1. Due to either extraordinary or exceptional circumstances;

      2. Reasonable, equitable, and necessary under best  practices of honest, efficient, and economical management; and,

      3. Necessary to maintain and continue the development of postal services of the kind and quality adapted to the needs of the United States. 

  New and more rigid regulations combined with the internet and the economic downturn helped to drive mail volume down. The new rate structure for periodicals three years ago (which added things like container charges), the huge increase in rates for standard flats a few years ago and more recently the change in preparation requirements for letter sized booklet mailers (coming soon for self mailers), the stricter droop test (poorly timed with many publications a fraction of the size they were years ago) have all combined to make mailing less attractive for mailers. Those that depend on mailing are forced to reduce the quantity or charge customers more to meet the increased processing costs.

  The latest proposal would have heaped a 5% increase on catalog mailers, an 8% increase on periodicals and a 23% increase on standard parcel mailers. This would have resulted in more job losses and possibly put some mailers out of business. The poor timing of this increase was sure to have had a serious if not disastrous effect on businesses.

 Hopefully this will force the USPS (and Congress) to take a hard look at their operations. The likely result will be conditions that will adversely affect the mailer and the USPS. Despite how we feel about USPS handling of these circumstances, we as mailers need a viable and effective postal service. 

-Guest Post by Bill Carter, Distribution Manager at J.B. Kenehan

October 1, 2010 Posted by | Mailing, Publishing | , , , , , , , , , , , , , , , | Leave a comment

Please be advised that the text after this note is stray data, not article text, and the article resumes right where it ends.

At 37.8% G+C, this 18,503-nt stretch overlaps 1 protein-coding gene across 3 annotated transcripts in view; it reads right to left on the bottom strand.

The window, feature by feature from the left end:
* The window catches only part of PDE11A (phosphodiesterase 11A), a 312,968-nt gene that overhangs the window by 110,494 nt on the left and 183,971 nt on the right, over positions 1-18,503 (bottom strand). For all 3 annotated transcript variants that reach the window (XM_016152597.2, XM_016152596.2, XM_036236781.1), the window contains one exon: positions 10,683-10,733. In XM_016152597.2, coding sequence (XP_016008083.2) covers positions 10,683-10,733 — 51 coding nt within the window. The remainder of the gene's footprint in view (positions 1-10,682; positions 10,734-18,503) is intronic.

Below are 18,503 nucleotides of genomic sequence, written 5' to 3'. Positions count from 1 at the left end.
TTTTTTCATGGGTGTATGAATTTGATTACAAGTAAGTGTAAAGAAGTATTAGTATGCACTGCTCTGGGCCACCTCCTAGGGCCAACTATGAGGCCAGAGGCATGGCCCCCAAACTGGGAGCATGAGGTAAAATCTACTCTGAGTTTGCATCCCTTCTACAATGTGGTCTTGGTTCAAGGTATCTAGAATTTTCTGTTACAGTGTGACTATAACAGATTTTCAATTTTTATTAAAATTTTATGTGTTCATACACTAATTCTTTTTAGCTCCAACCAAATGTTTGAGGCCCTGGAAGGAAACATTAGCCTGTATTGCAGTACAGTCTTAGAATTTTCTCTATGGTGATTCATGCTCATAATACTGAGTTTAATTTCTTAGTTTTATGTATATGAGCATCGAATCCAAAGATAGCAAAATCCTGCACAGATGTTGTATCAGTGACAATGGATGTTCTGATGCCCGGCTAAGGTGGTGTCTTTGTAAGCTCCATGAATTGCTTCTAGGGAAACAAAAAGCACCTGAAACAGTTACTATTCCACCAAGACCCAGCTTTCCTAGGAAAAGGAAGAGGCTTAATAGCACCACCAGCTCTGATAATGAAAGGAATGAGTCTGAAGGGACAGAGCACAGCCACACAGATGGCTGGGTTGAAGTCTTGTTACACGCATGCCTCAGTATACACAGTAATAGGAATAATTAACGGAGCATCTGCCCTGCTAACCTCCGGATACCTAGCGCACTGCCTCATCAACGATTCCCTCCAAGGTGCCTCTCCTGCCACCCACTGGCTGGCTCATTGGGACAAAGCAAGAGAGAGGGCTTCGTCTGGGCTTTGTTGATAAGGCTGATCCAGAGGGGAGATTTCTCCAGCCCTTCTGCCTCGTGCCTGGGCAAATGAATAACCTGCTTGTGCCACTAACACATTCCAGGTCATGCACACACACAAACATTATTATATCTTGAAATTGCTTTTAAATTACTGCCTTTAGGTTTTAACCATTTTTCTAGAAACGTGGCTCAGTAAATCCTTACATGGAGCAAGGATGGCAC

Knowledge is Power….More Changes from the USPS

Over the last 4 years, the rate of change in the USPS has increased exponentially! As the USPS attempts to bring the revenue for each class of mail in lines with the cost (per the postal reform act of 2006) and institute accountability measures (Sarbanes/Oxley accountability act or SOX for short) many new rules and rates are being introduced. For the rest of the year, I will take a closer look at some new rules and or rates that are proposed or enacted. Of particular importance are the proposed rate increase for January 2011, the new deflectance rule for flats that went into effect in June (otherwise known as the “droop” test), and the relaxing of ride along and supplement requirements for periodicals (I need to give you some good news!).  Below are some links where you can get more information on these items. Your local PCC can be an excellent resource for postal information.

Federal register notice for periodical changes: http://pe.usps.gov/FRN/Periodicals_Content_final.pdf

Federal register notice for deflection (droop) rule change: http://pe.usps.gov/FRN/Deflection_final.pdf

Federal register notice for rate changes: http://pe.usps.gov/FRN/Domestic_Jan_2011_Exigent_proposed.pdf

Actual proposed rate table for Jan 2011: http://pe.usps.gov/prices/Prices_Jan2011.xls

September 11, 2010 Posted by | Publishing | , , , , , , , , , , , , , , , , , | 3 Comments